Edgefield

Jerry Vane

A truly remarkable destination.

2126 S.W. Halsey St.
Troutdale, OR 97060

Local: (503) 669-8610
Elsewhere: (800) 669-8610
edge@mcmenamins.com

Edgefield Concerts On The Lawn

Train

with special guests Mat Kearney & Andy Grammer

  • 5 p.m. doors, 6 p.m. show |
  • Sold out! |
  • All ages welcome

All tickets available through EdgefieldConcerts.com, in person at the Crystal Ballroom box office, Bagdad Theater, Edgefield Gift Shop and charge by phone at 1-800-514-3849. Ticketing services provided by Etix.com. (Subject to service charge and/or user fee.)

Edgefield proudly hosts the sixth year of Concerts on the Lawn, an outdoor music series that has become a summer tradition for fans throughout the Pacific Northwest.

For complete information about the acts, the venue, rules, policies and much more, please visit edgefieldconcerts.com. Check out photos from past shows at Edgefield, as well!

Please note:
- Low-profile lawn chairs and blankets only
- No picnics or outside food or beverages
- No re-entry
- No pets
- No camping
- No RVs
- No unauthorized vendors

edgefieldconcerts.com

Tickets are sold out!

About Train

Content

Train was inescapable during the turn of the 21st century, when songs like "Calling All Angels" and "Drops of Jupiter" made the San Francisco residents some of America's most popular balladeers. Although formed during the glory days of post-grunge, the group found more success in the pop/rock world, where Train straddled the line between adult contemporary and family-friendly alternative rock. The hits began drying up after 2003, but Train continued releasing material throughout the rest of the decade and even returned to the charts in 2010, when the single "Hey, Soul Sister" became a surprise Top 10 hit.

Following the dissolution of his Led Zeppelin cover band, singer Pat Monahan left his hometown of Erie, PA, in late 1993. He resettled in California and crossed paths with Rob Hotchkiss, the former frontman of a Los Angeles group named the Apostles. The two formed their own duo and began playing local coffeehouse shows, eventually expanding the group to a trio with the addition of former Apostles guitarist Jim Stafford. Bassist Charlie Colin and drummer Scott Underwood also climbed aboard, thus solidifying Train's lineup in 1994.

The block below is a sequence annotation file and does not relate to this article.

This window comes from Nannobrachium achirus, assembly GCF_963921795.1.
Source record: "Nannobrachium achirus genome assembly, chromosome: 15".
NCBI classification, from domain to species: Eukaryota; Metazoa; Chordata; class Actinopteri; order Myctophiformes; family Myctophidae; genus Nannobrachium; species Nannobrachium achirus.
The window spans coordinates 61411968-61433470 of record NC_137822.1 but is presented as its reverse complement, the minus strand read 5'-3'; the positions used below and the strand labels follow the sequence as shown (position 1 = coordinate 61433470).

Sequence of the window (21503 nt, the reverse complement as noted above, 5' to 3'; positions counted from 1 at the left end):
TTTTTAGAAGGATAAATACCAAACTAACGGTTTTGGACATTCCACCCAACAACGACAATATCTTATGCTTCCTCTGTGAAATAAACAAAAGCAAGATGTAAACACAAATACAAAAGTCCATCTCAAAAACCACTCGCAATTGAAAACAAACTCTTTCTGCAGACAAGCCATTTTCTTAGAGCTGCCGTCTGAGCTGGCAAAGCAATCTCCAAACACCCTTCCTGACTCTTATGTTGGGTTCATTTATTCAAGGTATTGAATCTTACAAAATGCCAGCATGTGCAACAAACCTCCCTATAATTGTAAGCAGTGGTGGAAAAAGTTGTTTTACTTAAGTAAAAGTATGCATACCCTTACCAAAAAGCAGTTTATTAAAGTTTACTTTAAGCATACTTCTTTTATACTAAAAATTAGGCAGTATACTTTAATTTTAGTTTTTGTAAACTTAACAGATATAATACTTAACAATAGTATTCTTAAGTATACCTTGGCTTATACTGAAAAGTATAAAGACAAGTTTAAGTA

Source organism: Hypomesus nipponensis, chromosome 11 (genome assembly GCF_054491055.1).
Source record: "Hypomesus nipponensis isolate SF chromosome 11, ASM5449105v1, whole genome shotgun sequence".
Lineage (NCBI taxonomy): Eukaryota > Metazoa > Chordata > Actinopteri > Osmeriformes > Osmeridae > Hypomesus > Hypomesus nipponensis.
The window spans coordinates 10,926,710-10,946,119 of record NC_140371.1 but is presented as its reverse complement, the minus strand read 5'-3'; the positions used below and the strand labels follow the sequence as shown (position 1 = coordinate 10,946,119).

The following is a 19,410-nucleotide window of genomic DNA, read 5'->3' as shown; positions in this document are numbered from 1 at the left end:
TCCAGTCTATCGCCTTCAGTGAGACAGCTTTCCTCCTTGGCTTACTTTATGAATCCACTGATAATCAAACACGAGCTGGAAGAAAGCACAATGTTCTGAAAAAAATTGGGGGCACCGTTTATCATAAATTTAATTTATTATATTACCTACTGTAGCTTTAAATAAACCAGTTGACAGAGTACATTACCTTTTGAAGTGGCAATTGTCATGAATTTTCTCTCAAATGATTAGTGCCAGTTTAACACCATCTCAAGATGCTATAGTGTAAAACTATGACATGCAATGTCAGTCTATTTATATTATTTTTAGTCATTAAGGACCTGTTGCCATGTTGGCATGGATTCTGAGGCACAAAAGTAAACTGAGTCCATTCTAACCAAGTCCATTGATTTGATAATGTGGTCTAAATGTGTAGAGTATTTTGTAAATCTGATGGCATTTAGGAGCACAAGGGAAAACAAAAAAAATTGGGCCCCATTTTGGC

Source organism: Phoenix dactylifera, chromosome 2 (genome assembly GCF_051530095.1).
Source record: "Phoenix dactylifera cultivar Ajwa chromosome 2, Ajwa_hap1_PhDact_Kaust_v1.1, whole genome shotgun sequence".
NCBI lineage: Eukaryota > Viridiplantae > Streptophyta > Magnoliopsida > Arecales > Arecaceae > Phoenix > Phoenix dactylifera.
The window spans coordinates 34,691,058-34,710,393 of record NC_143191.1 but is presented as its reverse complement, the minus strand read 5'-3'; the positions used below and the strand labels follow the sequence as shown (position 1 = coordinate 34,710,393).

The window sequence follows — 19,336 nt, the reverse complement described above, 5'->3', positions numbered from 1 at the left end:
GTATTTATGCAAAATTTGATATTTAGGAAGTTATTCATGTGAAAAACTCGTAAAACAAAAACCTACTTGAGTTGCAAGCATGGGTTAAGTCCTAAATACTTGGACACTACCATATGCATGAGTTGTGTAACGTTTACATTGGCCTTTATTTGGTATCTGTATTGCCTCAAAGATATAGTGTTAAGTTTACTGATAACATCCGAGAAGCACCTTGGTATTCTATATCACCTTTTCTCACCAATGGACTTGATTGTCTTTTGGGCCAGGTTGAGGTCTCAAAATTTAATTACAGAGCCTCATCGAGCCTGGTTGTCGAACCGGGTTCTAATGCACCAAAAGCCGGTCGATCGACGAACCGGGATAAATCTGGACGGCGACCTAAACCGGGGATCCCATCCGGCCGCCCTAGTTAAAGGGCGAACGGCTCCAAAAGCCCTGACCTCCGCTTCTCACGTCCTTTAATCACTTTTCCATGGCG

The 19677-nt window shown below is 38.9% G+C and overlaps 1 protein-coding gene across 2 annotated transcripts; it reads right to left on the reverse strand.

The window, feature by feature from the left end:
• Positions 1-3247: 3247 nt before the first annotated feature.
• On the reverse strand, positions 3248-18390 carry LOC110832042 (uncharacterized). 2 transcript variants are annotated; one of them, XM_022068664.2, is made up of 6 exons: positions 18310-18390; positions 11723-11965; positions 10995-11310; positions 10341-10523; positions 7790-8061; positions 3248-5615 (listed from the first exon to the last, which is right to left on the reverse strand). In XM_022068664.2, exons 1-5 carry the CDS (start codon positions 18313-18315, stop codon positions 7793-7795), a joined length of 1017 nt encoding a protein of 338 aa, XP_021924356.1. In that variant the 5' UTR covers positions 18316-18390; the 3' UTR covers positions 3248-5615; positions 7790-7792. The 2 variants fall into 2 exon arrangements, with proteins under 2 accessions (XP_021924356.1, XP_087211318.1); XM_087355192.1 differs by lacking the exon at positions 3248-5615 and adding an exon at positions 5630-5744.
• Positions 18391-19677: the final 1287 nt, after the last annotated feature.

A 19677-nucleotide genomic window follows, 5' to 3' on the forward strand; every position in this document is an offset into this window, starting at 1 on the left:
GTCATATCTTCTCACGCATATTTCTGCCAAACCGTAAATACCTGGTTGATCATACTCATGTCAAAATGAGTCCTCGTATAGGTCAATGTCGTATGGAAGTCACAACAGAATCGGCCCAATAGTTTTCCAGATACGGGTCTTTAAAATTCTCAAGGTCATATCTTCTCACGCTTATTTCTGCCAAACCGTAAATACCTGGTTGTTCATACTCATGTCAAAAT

Over the course of several years, Train developed a sizable audience in the San Francisco area. The band also toured the country, opening shows for the likes of Barenaked Ladies and Counting Crows while drumming up enough money to record an album. Although few labels showed interest at first, Train eventually attracted the interest of Columbia Records, who signed the band to one of its smaller labels -- Aware Records -- and issued the self-financed debut record Train in 1998. "Meet Virginia" became a Top 40 hit one year later, but the band truly hit its stride in 2001, when "Drops of Jupiter" became a multi-platinum success thanks to its titular single. The song remained in the Top 40 for nearly 40 weeks, while the album itself sold more than three million copies.

My Private Nation followed in 2003 and went platinum, largely due to the successful single "Calling All Angels." Although the album didn't yield any more Top 40 hits, three of its songs fared well on the adult contemporary charts, a sign that Train had traded its alternative rock roots for an older fanbase. For Me, It's You followed in 2006, but sales proved to be the lowest of Train's career. Accordingly, Monahan briefly turned his focus inward, releasing a solo album in 2007 and briefly touring behind it. He returned to the fold shortly thereafter, though, and Train issued its fifth album, Save Me, San Francisco, in 2009. The album helped rejuvenate Train's career, with "Hey, Soul Sister" peaking at number three on the Billboard 100. --Andrew Leahey, Rovi (via MTV.com)

Here's the band's new single, "Drive By":

Website:
http://trainline.com/
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